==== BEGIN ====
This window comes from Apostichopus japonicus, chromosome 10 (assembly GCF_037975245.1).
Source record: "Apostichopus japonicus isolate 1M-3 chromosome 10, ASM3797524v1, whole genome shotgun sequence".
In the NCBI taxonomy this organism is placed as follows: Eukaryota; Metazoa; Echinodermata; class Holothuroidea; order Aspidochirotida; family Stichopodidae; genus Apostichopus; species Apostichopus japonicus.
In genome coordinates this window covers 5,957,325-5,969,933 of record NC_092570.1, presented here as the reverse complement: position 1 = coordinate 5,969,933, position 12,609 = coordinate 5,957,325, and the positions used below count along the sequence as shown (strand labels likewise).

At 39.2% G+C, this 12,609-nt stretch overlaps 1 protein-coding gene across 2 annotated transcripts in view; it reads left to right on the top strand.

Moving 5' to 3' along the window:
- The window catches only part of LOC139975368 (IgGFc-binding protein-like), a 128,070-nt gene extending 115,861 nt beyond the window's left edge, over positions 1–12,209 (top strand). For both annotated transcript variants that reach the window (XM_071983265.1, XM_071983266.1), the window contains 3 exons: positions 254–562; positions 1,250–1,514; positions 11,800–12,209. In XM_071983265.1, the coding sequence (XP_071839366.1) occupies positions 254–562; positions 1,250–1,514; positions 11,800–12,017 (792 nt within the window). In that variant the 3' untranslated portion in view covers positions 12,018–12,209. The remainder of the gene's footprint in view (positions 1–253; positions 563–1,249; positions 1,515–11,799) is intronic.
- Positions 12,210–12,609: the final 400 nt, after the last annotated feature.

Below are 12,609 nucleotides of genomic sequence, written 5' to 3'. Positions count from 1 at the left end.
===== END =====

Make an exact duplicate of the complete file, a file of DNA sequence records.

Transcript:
This window comes from Apostichopus japonicus, chromosome 10 (assembly GCF_037975245.1).
Source record: "Apostichopus japonicus isolate 1M-3 chromosome 10, ASM3797524v1, whole genome shotgun sequence".
In the NCBI taxonomy this organism is placed as follows: Eukaryota; Metazoa; Echinodermata; class Holothuroidea; order Aspidochirotida; family Stichopodidae; genus Apostichopus; species Apostichopus japonicus.
In genome coordinates this window covers 5,957,325-5,969,933 of record NC_092570.1, presented here as the reverse complement: position 1 = coordinate 5,969,933, position 12,609 = coordinate 5,957,325, and the positions used below count along the sequence as shown (strand labels likewise).

At 39.2% G+C, this 12,609-nt stretch overlaps 1 protein-coding gene across 2 annotated transcripts in view; it reads left to right on the top strand.

Moving 5' to 3' along the window:
- The window catches only part of LOC139975368 (IgGFc-binding protein-like), a 128,070-nt gene extending 115,861 nt beyond the window's left edge, over positions 1–12,209 (top strand). For both annotated transcript variants that reach the window (XM_071983265.1, XM_071983266.1), the window contains 3 exons: positions 254–562; positions 1,250–1,514; positions 11,800–12,209. In XM_071983265.1, the coding sequence (XP_071839366.1) occupies positions 254–562; positions 1,250–1,514; positions 11,800–12,017 (792 nt within the window). In that variant the 3' untranslated portion in view covers positions 12,018–12,209. The remainder of the gene's footprint in view (positions 1–253; positions 563–1,249; positions 1,515–11,799) is intronic.
- Positions 12,210–12,609: the final 400 nt, after the last annotated feature.

Below are 12,609 nucleotides of genomic sequence, written 5' to 3'. Positions count from 1 at the left end.